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help for severe anemia, and heavy menstrual bleeding - extremely low body weight

Discussion in 'General Treatment' started by alice111, Mar 23, 2015.

  1. alice111

    alice111 Senior Member

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    I have a friend who is severely ill with M.e. She weighs 70 pounds, has severe diarrhea, and anemia.
    Currently her already heavy menstrual bleeding has become even more severe, resulting in dangerously low hemoglobin.

    Doctors are offering no solutions.

    Does anyone have any ideas for anything that could help?

    has anyone on here suffered from and resolved menorrhagia?

    a blood transfusion is out of the question as this is how she came down with M.E in the first place.

    as you can imagine both her and her mother are quite despaired, as things are looking pretty dire.

    any help would be appreciated.

    Thanks!
     
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  2. L'engle

    L'engle moogle

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    Raspberry leaf tea can decrease menstrual flow but I don't know how much it would work in a severe case. Also it can increase estrogen which can be a problem. That is terrible your friend is getting no help. Her situation sounds very serious. :(
     
  3. Ema

    Ema Senior Member

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    How old is she?

    Has she tested her sex hormones recently?
     
  4. Never Give Up

    Never Give Up Collecting improvements, until there's a cure.

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    Any gynecologist should be able to determine the cause of the excessive bleeding and treat it quickly and efficiently.

    The best information I've seen on treating iron deficiency anemia is found here: http://www.anemia.org/patients/feature-articles/content.php?contentid=000316

    Some types of iron supplements give some people diarrhea, if this is the case she could try a different form of iron, they are listed in the above link. More commonly iron supplements are constipating, this could help with the diarrhea.

    Seems like stool cultures would be in order as well.
     
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  5. Gingergrrl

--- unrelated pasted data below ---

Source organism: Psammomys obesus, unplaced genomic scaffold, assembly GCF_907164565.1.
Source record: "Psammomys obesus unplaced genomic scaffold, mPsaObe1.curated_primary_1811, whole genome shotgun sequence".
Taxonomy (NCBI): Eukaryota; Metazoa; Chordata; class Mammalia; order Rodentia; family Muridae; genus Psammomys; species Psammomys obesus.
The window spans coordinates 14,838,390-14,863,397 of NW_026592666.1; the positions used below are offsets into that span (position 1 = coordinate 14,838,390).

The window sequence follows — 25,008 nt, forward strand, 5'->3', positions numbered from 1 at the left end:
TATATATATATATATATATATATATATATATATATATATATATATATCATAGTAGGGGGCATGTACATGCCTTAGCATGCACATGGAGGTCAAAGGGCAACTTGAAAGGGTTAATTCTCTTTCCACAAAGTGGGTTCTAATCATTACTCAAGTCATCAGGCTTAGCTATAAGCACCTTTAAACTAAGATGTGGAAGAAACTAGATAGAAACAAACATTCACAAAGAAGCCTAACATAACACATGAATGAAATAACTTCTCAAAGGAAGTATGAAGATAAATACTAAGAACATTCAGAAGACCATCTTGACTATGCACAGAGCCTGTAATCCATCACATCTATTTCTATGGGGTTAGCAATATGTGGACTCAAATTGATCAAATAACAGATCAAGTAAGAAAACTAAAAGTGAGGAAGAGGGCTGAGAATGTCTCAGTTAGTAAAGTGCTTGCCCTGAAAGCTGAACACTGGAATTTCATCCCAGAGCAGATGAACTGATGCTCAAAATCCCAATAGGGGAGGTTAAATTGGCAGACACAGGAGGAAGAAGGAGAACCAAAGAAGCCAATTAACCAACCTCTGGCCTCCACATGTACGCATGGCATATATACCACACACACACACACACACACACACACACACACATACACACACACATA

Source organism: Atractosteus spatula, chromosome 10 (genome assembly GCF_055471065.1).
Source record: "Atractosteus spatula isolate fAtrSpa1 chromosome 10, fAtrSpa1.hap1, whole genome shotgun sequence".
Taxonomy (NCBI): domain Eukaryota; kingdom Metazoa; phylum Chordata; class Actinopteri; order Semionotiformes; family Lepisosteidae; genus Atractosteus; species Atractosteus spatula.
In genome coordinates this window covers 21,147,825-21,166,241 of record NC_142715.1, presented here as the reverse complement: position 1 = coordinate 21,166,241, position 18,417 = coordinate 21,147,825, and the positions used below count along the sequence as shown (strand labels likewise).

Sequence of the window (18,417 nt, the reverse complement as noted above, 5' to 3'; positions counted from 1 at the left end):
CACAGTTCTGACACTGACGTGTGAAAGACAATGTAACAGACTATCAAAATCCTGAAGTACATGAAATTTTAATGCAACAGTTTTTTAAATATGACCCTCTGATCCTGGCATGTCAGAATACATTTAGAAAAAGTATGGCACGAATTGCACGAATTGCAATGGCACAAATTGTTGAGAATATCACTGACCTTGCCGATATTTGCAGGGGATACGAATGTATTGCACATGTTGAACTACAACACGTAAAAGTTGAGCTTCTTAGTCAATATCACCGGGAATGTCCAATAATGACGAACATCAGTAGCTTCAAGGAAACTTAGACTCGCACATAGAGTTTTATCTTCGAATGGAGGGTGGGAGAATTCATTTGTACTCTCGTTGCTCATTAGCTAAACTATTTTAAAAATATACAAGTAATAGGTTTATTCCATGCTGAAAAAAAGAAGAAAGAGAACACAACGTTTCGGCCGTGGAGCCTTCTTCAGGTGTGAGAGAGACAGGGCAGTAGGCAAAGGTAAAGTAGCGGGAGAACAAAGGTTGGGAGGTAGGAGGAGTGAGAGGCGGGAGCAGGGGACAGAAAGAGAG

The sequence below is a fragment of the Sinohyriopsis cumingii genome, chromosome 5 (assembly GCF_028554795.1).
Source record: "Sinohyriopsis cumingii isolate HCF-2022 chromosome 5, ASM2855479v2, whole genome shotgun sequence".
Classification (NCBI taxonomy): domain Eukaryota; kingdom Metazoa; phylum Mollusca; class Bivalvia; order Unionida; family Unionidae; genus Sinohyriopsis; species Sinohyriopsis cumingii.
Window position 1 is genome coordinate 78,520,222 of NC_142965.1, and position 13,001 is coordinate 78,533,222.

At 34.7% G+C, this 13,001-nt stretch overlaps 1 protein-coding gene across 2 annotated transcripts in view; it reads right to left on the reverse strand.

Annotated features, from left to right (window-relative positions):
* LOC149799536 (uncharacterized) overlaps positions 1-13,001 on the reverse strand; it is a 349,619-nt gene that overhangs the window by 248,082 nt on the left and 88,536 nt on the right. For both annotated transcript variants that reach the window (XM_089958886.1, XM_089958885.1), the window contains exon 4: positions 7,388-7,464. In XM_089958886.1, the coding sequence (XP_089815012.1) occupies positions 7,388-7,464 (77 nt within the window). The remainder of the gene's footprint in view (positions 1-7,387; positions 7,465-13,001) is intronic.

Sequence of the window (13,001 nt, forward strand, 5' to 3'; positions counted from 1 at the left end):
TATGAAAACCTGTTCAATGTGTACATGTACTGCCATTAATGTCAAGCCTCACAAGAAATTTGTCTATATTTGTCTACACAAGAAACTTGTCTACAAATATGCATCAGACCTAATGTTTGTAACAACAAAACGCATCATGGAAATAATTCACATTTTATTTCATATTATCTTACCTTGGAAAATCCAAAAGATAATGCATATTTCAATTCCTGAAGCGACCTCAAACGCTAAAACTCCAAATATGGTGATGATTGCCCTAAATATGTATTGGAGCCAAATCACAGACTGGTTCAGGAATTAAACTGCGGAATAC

Gingergrrl Senior Member

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    Could probiotics or bone broth help her stomach? Has she been tested for SIBO or leaky gut? Also could she have C-diff from antibiotics?

    If she can't take iron can she eat iron rich foods like spinach or red meat? I feel horrible for your friend and throwing out everything I can think of! Will say a prayer for her.
     
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  6. Sasha

    Sasha Fine, thank you

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    I had very heavy bleeding and eventually went to a well-woman clinic at my GP's surgery where I was prescribed tranexamic acid, which was highly effective.

    Your friend needs to see a GP who specialises in gynae issues (the surgery website should list specialities - if not, the receptionist could help guid her) in the first instance.

    If the surgery is useless, she could call 111 (if she's in the UK - which country is she in?) to get the NHS for those people who might have trouble accessing it. I recommend she calls during GP out-of-hours times, because that's when the 111 doctors come on shift:

    http://www.nhs.uk/NHSEngland/AboutNHSservices/Emergencyandurgentcareservices/Pages/NHS-111.aspx

    Those doctors are also used to dealing with the housebound, I think, because of the nature of the service.

    Good luck! Your friend is lucky to have you to help her.

    Get her to make that appointment/phone call today!
     
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  7. CantThink

    CantThink Senior Member

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    I second tranexamic acid. It would be good to try it while finding out what's wrong (the GP can prescribe). Has she had an ultrasound to check for an ovarian cyst? (I had one and it was haemorraghing).

    She also should be tested properly for thyroid dysfunction as menstrual changes (including increase or decrease in bleeding) can occur with both hypo and hyper thyroidism. To get proper thyroid testing including free T3 she would probably need to order a private blood test (Blue Horizons do one that can be done St a local private hospital - Spire or Nuffield - or a home finger prick test if she can't get out of the house). It would be worth also getting her sex hormones tested if possible (including progesterone which NHS often leave off unless in a clinic in the endocrinology department).

    For her weight - is she able to eat? Is there an issue with malabsorption or is the problem actually getting enough calories because she can't eat enough? If the latter then tube feeding might be helpful to get her weight stabilised, and depending upon symptoms a test for gastroparesis. If the former then has she had the obvious causes such as celiac, crohn's disease and ulcerative colitis ruled out? Sounds as if she needs to see a GI doctor and a gynae.
     
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